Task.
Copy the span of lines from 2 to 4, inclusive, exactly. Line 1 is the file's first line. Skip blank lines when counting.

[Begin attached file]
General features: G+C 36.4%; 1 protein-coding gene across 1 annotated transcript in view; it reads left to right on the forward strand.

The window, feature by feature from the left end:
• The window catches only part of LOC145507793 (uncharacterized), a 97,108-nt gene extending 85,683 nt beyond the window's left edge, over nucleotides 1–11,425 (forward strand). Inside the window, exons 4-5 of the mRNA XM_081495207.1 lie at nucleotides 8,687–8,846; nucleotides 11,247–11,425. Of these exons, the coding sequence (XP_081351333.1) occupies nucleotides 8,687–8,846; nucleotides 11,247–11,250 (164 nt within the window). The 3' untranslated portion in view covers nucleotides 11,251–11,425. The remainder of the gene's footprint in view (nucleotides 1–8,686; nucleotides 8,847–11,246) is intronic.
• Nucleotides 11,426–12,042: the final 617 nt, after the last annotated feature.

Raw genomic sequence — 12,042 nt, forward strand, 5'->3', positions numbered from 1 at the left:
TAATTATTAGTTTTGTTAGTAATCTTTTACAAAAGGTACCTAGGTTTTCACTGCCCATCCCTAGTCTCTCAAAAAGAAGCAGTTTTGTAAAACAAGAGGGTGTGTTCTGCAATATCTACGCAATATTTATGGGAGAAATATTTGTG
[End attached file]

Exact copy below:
The window, feature by feature from the left end:
• The window catches only part of LOC145507793 (uncharacterized), a 97,108-nt gene extending 85,683 nt beyond the window's left edge, over nucleotides 1–11,425 (forward strand). Inside the window, exons 4-5 of the mRNA XM_081495207.1 lie at nucleotides 8,687–8,846; nucleotides 11,247–11,425. Of these exons, the coding sequence (XP_081351333.1) occupies nucleotides 8,687–8,846; nucleotides 11,247–11,250 (164 nt within the window). The 3' untranslated portion in view covers nucleotides 11,251–11,425. The remainder of the gene's footprint in view (nucleotides 1–8,686; nucleotides 8,847–11,246) is intronic.
• Nucleotides 11,426–12,042: the final 617 nt, after the last annotated feature.